There’s also a sense of communality that goes beyond the stage. Arlekin and the troupe are family and there’s a certain pride that members of the family take in the performance of “relatives.” Golyak says they’re actually part of a larger community of local emigres, mostly Jewish, who have followed the Arlekins from one space to another. Presuming that the pandemic will some day be over and the troupe finds a larger performing space in Boston, it will be interesting to see how the Russian-Ukrainian community meshes with the Boston theater community. What will happen to their awe-inspiring intimacy if they wind up in a larger theater? Will that same sense of celebration and community follow them to other performance spaces? If so, the theater community could learn a lot from the Arlekins and their audience.
“To tell you the truth, I was so naïve I thought that’s how all theaters have it,” laughs Golyak. “Each production is an event, not just of the theater but of the community.”
And how does Arlekin fit in with the debate about systemic racism in the country as a whole and in the theater as well? That racism “is a point of pain for all Americans, including new Americans,” says Golyak, who adds that they’ve been working with an organization called “Beat the Odds,” a Boston group “serving under-resourced youth in Boston’s low-income communities through its Creative Youth Development Program,” according to the website. They’ve come to talkbacks, says Golyak, that have addressed “how systems fail young people. This is exactly what this organization is working on … We’re beginning to understand that we have to play a part in it and we are playing a part in it, as we can.”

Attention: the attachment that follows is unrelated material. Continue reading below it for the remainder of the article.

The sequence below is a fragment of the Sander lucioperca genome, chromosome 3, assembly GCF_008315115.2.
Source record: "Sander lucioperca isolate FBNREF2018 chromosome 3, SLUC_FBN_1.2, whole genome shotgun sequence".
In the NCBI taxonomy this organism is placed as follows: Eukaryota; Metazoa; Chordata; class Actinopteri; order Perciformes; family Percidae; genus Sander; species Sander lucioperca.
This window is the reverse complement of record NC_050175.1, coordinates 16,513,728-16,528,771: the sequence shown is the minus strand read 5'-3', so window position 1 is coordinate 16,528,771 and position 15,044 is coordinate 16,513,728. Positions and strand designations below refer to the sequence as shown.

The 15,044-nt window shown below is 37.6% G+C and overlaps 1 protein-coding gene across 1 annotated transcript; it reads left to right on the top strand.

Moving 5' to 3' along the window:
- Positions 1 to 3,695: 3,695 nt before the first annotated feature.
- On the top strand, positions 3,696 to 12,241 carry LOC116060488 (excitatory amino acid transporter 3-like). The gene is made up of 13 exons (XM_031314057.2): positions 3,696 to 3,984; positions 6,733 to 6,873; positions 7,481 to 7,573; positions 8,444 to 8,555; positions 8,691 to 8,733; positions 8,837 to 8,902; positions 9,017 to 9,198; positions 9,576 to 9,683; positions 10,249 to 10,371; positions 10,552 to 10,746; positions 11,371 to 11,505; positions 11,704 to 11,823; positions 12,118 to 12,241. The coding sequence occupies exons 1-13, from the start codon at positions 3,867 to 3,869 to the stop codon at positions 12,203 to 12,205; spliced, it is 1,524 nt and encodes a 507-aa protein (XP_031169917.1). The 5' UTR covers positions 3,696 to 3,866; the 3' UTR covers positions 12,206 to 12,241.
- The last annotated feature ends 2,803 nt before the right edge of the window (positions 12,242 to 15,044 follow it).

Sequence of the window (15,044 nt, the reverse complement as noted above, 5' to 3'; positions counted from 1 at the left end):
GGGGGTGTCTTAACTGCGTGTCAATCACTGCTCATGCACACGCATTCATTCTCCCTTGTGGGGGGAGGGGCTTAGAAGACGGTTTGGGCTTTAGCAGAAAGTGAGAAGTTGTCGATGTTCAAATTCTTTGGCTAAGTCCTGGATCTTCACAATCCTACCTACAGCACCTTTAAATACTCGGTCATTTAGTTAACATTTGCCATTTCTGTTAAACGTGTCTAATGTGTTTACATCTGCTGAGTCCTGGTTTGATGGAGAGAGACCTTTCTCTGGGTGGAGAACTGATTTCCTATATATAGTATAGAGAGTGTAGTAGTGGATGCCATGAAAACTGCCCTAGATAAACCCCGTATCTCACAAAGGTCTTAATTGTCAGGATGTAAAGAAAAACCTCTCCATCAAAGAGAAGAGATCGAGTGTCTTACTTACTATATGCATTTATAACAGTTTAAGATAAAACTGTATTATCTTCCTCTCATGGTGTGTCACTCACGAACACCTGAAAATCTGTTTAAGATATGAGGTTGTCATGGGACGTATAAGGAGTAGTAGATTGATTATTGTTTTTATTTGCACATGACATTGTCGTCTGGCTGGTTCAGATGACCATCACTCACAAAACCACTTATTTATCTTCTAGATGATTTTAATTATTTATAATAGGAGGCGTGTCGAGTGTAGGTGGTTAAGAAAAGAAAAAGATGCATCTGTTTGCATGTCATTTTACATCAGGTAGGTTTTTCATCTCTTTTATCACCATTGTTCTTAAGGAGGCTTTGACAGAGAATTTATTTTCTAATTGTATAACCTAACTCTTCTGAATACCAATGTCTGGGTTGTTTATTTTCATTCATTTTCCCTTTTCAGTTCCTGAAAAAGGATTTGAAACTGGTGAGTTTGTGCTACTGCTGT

The company is split, says Golyak, on whether the ex-Soviet immigration experience corresponds to the Latinx immigration experience. Stackhouse, who is co-producing the virtual tour, adds that there’s a similar split among funders of theater. The Arlekin troupe is white but, says Stackhouse, their stories of the immigration experience are central to the debate about what’s happening today and they are most certainly an “underrepresented community.” In fact, they note that a Mexican theater is planning to be part of the virtual tour, complete with Spanish subtitles. Several well-known American companies are interested, they say, along with a handful in Russia and Israel.
How long they'll perform "Natasha" remains to be seen, along with where they'll eventually be performing. Today’s times have proved to be an obstacle, but one that has led to even greater invention. Watching the Arlekin Players go from here should be one of the more intriguing — and fun — aspects of theater in Boston, pandemic or post-pandemic.
The Arlekin Players' "State vs. Natasha Banina" is being performed virtually Aug. 20 and 23.